Boxing Day is the day after Christmas Day. Like Christmas Day it is also a national holiday in Canada. The name goes back to medieval times, more than 800 years ago, when alms boxes were placed at the back of every church to collect money for the poor. Traditionally, it is on this day that the alms box at every Canada church is opened and the contents are distributed to the poor.
Historians say the holiday developed because servants were required to work on Christmas Day, but took the following day off. As servants prepared to leave to visit their families, their employers would present them with Christmas boxes
Did you know?
The Christmas boxes were made from clay and were not made in the shape of a box. They were hollow clay balls with a slit in the top.
During the late 18th century, Lords and Ladies of the manor would "box up" their leftover food, or sometimes gifts and distribute them the day after Christmas to tenants who lived and worked on their lands.
The tradition of giving money still continues today. It is customary for householders to give small gifts or monetary tips to regular visiting trades people (the milkman, dustman, coalman, paper boy etc.) and, in some work places, for employers to give a Christmas bonus to employees.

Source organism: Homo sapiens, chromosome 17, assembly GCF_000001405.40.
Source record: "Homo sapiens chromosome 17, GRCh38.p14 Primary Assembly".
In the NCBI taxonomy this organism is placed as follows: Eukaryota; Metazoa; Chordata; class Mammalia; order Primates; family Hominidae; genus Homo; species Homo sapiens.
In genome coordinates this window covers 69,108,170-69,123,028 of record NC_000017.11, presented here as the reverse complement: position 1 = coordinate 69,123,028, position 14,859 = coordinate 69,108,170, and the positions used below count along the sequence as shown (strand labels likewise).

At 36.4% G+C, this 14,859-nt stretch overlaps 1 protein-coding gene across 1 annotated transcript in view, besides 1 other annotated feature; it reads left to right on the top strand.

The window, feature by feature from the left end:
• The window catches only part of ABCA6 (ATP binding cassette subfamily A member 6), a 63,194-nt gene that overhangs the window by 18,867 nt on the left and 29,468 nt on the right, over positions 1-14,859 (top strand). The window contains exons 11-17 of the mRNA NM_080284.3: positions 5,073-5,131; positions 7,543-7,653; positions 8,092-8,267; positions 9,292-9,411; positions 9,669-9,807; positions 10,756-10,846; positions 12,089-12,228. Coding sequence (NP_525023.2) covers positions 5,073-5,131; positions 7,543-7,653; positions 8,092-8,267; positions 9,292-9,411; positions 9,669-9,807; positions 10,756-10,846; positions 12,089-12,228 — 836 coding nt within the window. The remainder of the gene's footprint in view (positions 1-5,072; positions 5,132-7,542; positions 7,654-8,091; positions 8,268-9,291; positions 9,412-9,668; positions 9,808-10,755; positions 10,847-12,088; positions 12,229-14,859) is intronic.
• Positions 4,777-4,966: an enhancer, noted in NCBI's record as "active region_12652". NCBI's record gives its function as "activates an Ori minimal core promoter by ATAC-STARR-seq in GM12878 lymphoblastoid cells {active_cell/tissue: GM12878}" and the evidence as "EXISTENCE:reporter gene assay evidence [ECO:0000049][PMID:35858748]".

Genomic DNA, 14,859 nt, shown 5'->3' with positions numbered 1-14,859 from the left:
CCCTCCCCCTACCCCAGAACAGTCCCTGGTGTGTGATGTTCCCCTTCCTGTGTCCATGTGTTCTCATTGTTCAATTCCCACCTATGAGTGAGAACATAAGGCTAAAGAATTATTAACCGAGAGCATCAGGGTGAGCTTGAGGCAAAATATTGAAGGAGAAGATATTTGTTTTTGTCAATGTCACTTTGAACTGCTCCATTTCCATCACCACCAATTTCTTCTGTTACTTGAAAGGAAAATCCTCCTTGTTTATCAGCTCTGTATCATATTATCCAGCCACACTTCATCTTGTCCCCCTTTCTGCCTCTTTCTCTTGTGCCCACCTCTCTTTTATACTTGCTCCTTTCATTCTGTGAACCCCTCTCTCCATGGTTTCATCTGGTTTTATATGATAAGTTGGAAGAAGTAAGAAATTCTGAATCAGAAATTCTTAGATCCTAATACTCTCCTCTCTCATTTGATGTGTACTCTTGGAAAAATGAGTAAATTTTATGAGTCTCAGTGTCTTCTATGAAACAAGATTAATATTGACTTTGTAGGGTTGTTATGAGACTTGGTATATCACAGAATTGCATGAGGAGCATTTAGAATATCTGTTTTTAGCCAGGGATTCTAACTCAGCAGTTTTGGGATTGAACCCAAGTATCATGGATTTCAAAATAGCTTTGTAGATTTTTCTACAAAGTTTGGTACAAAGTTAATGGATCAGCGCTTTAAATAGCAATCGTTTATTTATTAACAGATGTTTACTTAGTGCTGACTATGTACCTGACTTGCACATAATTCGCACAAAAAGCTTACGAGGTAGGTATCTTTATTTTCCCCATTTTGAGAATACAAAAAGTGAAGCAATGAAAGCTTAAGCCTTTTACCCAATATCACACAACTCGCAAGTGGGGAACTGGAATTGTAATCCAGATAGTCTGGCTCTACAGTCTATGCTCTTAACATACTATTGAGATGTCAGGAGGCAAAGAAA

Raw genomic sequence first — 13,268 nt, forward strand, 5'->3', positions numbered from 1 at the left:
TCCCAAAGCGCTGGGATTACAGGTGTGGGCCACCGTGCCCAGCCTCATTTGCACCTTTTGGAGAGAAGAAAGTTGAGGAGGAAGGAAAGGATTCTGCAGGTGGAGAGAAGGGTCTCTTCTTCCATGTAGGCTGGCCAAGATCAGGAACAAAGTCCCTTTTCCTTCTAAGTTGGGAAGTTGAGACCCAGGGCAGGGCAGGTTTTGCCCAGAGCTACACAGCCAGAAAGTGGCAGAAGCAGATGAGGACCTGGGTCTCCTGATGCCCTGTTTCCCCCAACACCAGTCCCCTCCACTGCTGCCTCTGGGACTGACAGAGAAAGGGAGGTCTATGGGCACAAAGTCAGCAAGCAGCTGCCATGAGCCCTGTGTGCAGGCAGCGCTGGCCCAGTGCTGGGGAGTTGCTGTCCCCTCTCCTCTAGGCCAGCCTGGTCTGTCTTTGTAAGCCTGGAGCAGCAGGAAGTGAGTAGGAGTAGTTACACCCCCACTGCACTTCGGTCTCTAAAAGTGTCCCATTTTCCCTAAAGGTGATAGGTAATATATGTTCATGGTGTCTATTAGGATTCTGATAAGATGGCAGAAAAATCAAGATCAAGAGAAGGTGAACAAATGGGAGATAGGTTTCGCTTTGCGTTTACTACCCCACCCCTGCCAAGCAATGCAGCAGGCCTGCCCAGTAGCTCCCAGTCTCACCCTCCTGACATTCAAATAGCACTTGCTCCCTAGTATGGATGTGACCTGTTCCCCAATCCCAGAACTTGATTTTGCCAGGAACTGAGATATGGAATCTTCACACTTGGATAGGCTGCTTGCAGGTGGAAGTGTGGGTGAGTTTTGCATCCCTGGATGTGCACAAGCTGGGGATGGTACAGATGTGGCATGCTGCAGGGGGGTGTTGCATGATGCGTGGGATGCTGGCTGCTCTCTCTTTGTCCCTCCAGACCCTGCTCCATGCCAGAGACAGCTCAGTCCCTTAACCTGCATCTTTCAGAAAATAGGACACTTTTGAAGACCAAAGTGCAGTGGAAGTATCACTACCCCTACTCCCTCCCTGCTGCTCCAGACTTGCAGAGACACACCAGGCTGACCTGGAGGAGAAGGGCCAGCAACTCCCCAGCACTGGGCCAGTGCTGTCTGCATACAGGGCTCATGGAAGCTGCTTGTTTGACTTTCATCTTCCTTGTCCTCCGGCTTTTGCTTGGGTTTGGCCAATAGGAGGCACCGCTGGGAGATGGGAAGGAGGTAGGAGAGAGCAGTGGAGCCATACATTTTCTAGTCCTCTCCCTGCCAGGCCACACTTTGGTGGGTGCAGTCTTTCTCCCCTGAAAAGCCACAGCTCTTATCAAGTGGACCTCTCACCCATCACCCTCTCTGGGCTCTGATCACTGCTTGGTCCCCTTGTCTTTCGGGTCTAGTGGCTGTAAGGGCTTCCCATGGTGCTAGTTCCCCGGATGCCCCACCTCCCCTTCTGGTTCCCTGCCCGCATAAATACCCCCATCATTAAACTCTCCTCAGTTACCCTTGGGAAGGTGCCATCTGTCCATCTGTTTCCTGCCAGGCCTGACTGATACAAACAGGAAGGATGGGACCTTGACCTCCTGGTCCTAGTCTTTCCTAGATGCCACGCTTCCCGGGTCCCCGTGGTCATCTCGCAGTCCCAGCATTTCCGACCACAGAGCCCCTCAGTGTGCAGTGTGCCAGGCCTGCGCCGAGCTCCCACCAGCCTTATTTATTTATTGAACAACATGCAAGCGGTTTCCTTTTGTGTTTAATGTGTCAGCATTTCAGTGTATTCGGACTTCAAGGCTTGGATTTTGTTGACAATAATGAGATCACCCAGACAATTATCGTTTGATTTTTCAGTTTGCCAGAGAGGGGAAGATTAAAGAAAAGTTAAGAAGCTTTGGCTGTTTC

Boxing Day is also know as
St. Stephen’s Day
(when Good King Wenceslas looked out).
‘Good King Wenceslas looked out,
On the Feast of Stephen………..’
He lived in Rome and was the first man to be killed for believing in the teachings of Jesus. His story is told in the Acts of the
Apostles 6: 1 to 8: 2.
Some people claim that he shares this day with another St Stephen, who came from Sweden. St Stephen of Sweden is the patron saint of horses. Boxing Day has long be associated with outdoor sports, especially horse racing and hunting.
Boxing Day Hunts
Traditionally Boxing Day is a day for fox hunting, but the tradition of the December 26th hunt is changing. The ‘sport’ is slowly dying out due to the growing support for the fox.
Boxing Day is usually the day when families travel to meet together if they spent Christmas Day at their own home. It is a day of watching sports and playing board games.